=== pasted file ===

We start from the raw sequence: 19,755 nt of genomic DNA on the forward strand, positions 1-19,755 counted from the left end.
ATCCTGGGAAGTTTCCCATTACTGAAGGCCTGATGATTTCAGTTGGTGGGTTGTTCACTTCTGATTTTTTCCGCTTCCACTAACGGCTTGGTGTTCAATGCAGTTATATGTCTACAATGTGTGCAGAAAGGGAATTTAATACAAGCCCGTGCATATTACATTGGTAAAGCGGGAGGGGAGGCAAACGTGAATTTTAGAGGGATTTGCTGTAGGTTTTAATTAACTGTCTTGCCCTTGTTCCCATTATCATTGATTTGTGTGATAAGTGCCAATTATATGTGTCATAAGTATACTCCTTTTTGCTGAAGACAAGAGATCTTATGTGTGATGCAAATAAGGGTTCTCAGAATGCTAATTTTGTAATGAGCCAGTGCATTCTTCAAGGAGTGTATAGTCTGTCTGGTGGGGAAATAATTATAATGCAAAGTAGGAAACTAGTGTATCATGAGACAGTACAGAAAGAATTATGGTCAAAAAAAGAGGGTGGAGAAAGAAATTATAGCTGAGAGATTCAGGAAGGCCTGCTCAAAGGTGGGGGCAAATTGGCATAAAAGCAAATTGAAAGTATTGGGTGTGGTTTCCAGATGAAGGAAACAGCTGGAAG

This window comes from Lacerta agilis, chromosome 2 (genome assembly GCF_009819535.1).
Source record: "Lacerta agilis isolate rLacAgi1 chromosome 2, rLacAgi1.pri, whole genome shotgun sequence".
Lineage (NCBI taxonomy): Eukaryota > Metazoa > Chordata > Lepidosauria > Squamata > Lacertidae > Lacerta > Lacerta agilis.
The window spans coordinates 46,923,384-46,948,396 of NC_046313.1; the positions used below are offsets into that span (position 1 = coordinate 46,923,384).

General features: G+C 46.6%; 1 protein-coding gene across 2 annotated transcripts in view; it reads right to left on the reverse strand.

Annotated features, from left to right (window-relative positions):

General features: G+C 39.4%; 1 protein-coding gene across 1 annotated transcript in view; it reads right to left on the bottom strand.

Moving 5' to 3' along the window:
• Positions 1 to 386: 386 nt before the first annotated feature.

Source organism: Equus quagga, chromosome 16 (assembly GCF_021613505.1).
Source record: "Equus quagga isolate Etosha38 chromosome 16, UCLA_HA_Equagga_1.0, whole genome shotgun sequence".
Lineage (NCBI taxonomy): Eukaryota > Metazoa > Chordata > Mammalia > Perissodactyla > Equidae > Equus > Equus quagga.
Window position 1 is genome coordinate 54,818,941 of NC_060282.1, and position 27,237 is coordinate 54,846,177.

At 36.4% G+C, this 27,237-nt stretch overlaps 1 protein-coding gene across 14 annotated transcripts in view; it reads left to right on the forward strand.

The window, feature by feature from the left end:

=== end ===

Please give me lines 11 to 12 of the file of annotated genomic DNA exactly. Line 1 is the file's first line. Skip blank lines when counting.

• Positions 1 to 386: 386 nt before the first annotated feature.

Source organism: Equus quagga, chromosome 16 (assembly GCF_021613505.1).